The Dutch officials who signed off on a contribution of half a million euros ($590,000) for the Israeli-Palestinian organization Comet-ME for an ecological electricity project in Palestinian villages (in the West Bank’s Area C) knew that the project was being carried out without a permit from the Israeli occupation authorities.
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They decided to take a risk on the assumption that their country has a gentleman’s agreement with Israel: We, the Dutch, won’t bug you about your methodical breaches of international law and the settlements; we might wag our finger but we’ll continue our excellent economic, cultural, scientific and social ties with you. In exchange for our unending patience, you’ll close your eyes in a friendly way and allow us to finance a humanitarian project.
Most of the Dutch contribution, 350,000 euros, was invested in the village of Jubbet Adh-Dhib, east of Bethlehem. The village has been asking to be connected to the electricity grid since 1988. The Civil Administration refused. Since November 2016, when Comet-ME completed installation of a micro-grid, the village – with its 31 homes and 160 residents, a kindergarten, a mosque, five small businesses and a mobile clinic that arrives once a week – has enjoyed electricity.
For eight months, the Dutch officials could conclude that their gamble had paid off. Reports from the village were encouraging: Health and hygiene improved thanks to refrigeration to store food and medicines, a sense of security and safety was provided by night lighting, people could be more active during the day, especially children doing their homework; their school achievements improved thanks to computers that worked, women could work less hard thanks to electrical appliances.
Instead of noisy, polluting, costly generators that the people of Jubbet Adh-Dhib had been operating until then, which only provided electricity for three hours out of 24, an environmentally- and user-friendly solution had been found.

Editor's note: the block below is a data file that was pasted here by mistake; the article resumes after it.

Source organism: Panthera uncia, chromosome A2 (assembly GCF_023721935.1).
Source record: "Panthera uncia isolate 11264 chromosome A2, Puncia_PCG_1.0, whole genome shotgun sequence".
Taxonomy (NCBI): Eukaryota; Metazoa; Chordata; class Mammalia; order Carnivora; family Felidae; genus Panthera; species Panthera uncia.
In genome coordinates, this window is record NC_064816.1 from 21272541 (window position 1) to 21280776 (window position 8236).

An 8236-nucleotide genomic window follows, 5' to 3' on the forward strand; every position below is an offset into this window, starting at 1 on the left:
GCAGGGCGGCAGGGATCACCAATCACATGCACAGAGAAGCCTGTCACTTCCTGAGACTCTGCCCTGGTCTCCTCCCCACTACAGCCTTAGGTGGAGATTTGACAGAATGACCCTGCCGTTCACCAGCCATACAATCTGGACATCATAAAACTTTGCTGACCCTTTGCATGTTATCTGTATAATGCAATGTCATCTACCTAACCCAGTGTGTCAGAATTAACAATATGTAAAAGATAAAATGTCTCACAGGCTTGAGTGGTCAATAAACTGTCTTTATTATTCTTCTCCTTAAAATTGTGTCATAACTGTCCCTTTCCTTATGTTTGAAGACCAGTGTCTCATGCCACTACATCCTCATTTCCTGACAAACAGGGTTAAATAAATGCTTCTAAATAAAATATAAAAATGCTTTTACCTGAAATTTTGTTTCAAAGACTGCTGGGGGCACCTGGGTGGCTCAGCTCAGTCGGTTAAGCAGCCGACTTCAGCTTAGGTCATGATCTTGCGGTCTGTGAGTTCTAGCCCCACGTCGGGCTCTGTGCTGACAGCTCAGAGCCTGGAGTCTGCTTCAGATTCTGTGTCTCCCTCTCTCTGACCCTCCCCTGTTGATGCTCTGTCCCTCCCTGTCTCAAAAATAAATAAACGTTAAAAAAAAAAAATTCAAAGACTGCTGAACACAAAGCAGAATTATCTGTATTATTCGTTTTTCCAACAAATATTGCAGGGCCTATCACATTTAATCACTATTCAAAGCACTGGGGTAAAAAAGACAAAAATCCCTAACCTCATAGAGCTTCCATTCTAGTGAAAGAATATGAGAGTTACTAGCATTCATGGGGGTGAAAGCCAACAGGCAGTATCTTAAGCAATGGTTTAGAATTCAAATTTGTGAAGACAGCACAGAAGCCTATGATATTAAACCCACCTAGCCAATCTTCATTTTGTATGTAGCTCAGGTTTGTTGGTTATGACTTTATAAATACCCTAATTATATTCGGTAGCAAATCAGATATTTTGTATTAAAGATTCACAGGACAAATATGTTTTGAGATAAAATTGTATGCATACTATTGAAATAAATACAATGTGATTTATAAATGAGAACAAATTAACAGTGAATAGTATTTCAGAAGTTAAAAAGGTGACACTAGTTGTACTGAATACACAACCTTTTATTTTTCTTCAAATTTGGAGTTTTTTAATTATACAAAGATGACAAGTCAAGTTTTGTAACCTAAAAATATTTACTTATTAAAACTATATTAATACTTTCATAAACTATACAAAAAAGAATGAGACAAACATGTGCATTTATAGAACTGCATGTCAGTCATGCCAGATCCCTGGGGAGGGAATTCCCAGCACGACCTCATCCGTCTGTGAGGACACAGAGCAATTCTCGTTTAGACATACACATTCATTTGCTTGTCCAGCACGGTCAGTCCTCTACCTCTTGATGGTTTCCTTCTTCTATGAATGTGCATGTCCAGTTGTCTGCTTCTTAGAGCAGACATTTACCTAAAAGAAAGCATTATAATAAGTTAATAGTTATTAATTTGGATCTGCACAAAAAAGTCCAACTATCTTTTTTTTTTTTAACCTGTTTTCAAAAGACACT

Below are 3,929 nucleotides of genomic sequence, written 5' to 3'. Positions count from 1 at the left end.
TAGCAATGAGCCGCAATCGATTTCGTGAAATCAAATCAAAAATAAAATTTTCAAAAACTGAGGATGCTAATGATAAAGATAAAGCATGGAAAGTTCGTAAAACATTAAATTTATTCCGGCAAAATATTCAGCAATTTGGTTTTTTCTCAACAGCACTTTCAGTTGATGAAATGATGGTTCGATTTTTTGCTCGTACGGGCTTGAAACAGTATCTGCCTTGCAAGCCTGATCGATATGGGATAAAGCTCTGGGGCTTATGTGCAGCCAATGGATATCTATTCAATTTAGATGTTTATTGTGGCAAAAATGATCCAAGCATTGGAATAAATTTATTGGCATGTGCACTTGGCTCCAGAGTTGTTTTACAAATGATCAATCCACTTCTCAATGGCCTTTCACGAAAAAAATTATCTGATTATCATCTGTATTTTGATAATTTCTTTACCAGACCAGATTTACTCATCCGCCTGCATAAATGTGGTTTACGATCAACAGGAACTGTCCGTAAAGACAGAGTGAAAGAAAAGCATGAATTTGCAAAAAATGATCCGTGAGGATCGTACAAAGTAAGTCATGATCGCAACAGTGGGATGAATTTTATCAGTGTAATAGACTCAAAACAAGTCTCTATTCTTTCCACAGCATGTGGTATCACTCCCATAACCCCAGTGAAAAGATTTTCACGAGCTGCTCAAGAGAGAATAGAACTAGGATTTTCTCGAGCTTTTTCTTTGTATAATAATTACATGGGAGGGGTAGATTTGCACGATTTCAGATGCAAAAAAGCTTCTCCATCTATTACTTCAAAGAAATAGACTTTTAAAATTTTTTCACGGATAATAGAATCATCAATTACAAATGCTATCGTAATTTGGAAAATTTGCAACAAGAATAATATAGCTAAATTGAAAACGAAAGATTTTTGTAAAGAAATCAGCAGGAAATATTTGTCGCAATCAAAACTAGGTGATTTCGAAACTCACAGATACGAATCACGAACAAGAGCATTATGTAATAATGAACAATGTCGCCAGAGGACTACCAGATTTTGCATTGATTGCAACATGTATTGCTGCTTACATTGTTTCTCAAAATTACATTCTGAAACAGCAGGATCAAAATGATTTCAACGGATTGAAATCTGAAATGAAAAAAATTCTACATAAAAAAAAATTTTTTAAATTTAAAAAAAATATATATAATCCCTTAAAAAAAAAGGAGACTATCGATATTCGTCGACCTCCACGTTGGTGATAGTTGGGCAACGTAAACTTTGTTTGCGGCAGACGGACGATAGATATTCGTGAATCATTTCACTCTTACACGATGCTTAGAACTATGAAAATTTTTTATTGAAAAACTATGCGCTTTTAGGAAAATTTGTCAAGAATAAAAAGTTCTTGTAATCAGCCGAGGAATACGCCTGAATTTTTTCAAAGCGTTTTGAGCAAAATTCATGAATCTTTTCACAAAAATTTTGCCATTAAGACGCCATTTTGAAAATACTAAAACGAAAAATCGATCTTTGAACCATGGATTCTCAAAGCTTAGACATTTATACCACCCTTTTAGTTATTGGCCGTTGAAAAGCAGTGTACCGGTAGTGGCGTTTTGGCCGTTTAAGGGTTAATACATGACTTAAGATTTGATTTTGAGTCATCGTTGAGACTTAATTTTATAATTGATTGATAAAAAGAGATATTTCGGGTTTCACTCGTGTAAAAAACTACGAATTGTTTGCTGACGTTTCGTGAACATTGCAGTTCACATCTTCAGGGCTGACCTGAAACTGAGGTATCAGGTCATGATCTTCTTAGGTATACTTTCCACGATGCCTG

Nobody could be against this, the Dutch thought. But it turned out that somebody was. The heroes of the Civil Administration, the obedient executors of Israeli policy, could not abide electricity in a Palestinian kindergarten. They raided the village last Wednesday and confiscated the solar panels and other equipment and damaged the apparatus. In just an hour, they destroyed equipment that had taken five months to install, made the refrigerators and the computers superfluous, darkened the village and brought back the despair and the polluting generators. And all around them, the lights of settlements and outposts twinkled.
What allows Israel to spit on the money of Dutch taxpayers and thumb its nose at the good intentions of one of the governments friendliest to Israel? Here are a few theories: Because of that same Dutch and European patience with Israel and the way it ignores basic principles of fairness; because Israel thinks Europe is preoccupied with its own problems and won’t take any real steps against it; because Israel has already destroyed humanitarian equipment funded by European countries and, other than protests and declarations, nothing happened; because Israel is a Jewish-democratic country.
The great majority of Israel’s Jewish citizens do not oppose the destruction of a source of energy to a Palestinian village, or see it as a disaster or injustice. This lack of opposition encourages more of the same. Israelis also think foreign countries should not interfere in our business; after all, it’s clearly our private affair whether Jubbet Adh-Dhib has electricity or not.
Why is it our business? Quite a few young people have left the village and moved to Area A or Area B because they couldn’t stand the conditions, without building permits and without electricity. If everyone leaves, there will be more land available for us, the Jewish citizens of the Jewish democratic country. That’s simple arithmetic and typical Israeli long-term thinking.
Let’s hope that this time, the Dutch protest won’t stop at words.